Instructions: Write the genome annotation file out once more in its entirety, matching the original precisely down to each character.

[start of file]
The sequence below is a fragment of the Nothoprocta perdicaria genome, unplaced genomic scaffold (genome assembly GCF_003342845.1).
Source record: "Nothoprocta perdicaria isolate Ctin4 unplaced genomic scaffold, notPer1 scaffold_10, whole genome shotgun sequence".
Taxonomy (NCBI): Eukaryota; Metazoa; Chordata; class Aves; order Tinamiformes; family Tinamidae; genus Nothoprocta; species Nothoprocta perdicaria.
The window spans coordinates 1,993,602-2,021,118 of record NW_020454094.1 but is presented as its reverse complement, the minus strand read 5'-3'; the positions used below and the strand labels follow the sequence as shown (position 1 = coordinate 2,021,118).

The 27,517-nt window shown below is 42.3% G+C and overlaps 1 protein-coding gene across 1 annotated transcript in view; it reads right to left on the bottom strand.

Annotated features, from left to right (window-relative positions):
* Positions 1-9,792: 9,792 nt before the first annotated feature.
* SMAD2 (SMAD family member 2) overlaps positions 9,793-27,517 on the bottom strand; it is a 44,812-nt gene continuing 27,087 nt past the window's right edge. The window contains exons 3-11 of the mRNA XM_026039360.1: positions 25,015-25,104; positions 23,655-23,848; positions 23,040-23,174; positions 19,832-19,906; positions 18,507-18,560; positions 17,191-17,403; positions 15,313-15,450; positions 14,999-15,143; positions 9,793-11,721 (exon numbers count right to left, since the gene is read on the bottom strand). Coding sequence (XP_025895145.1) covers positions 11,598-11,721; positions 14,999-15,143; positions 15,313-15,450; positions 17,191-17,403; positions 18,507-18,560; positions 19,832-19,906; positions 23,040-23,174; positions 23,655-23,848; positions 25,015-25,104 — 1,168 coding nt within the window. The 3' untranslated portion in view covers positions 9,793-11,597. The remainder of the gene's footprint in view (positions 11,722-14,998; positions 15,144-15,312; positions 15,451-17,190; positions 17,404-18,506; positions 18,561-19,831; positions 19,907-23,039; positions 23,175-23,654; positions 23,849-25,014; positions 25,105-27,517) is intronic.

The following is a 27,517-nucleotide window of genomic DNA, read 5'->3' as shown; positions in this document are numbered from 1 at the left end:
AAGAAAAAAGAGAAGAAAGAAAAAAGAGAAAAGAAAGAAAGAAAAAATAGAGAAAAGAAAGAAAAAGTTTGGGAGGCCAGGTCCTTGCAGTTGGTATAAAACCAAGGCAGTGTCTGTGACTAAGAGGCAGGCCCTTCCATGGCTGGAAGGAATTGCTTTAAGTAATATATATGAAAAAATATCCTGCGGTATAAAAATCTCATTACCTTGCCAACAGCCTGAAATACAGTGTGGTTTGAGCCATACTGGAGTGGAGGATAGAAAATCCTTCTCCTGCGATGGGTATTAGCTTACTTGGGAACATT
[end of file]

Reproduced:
The sequence below is a fragment of the Nothoprocta perdicaria genome, unplaced genomic scaffold (genome assembly GCF_003342845.1).
Source record: "Nothoprocta perdicaria isolate Ctin4 unplaced genomic scaffold, notPer1 scaffold_10, whole genome shotgun sequence".
Taxonomy (NCBI): Eukaryota; Metazoa; Chordata; class Aves; order Tinamiformes; family Tinamidae; genus Nothoprocta; species Nothoprocta perdicaria.
The window spans coordinates 1,993,602-2,021,118 of record NW_020454094.1 but is presented as its reverse complement, the minus strand read 5'-3'; the positions used below and the strand labels follow the sequence as shown (position 1 = coordinate 2,021,118).

The 27,517-nt window shown below is 42.3% G+C and overlaps 1 protein-coding gene across 1 annotated transcript in view; it reads right to left on the bottom strand.

Annotated features, from left to right (window-relative positions):
* Positions 1-9,792: 9,792 nt before the first annotated feature.
* SMAD2 (SMAD family member 2) overlaps positions 9,793-27,517 on the bottom strand; it is a 44,812-nt gene continuing 27,087 nt past the window's right edge. The window contains exons 3-11 of the mRNA XM_026039360.1: positions 25,015-25,104; positions 23,655-23,848; positions 23,040-23,174; positions 19,832-19,906; positions 18,507-18,560; positions 17,191-17,403; positions 15,313-15,450; positions 14,999-15,143; positions 9,793-11,721 (exon numbers count right to left, since the gene is read on the bottom strand). Coding sequence (XP_025895145.1) covers positions 11,598-11,721; positions 14,999-15,143; positions 15,313-15,450; positions 17,191-17,403; positions 18,507-18,560; positions 19,832-19,906; positions 23,040-23,174; positions 23,655-23,848; positions 25,015-25,104 — 1,168 coding nt within the window. The 3' untranslated portion in view covers positions 9,793-11,597. The remainder of the gene's footprint in view (positions 11,722-14,998; positions 15,144-15,312; positions 15,451-17,190; positions 17,404-18,506; positions 18,561-19,831; positions 19,907-23,039; positions 23,175-23,654; positions 23,849-25,014; positions 25,105-27,517) is intronic.

The following is a 27,517-nucleotide window of genomic DNA, read 5'->3' as shown; positions in this document are numbered from 1 at the left end:
AAGAAAAAAGAGAAGAAAGAAAAAAGAGAAAAGAAAGAAAGAAAAAATAGAGAAAAGAAAGAAAAAGTTTGGGAGGCCAGGTCCTTGCAGTTGGTATAAAACCAAGGCAGTGTCTGTGACTAAGAGGCAGGCCCTTCCATGGCTGGAAGGAATTGCTTTAAGTAATATATATGAAAAAATATCCTGCGGTATAAAAATCTCATTACCTTGCCAACAGCCTGAAATACAGTGTGGTTTGAGCCATACTGGAGTGGAGGATAGAAAATCCTTCTCCTGCGATGGGTATTAGCTTACTTGGGAACATT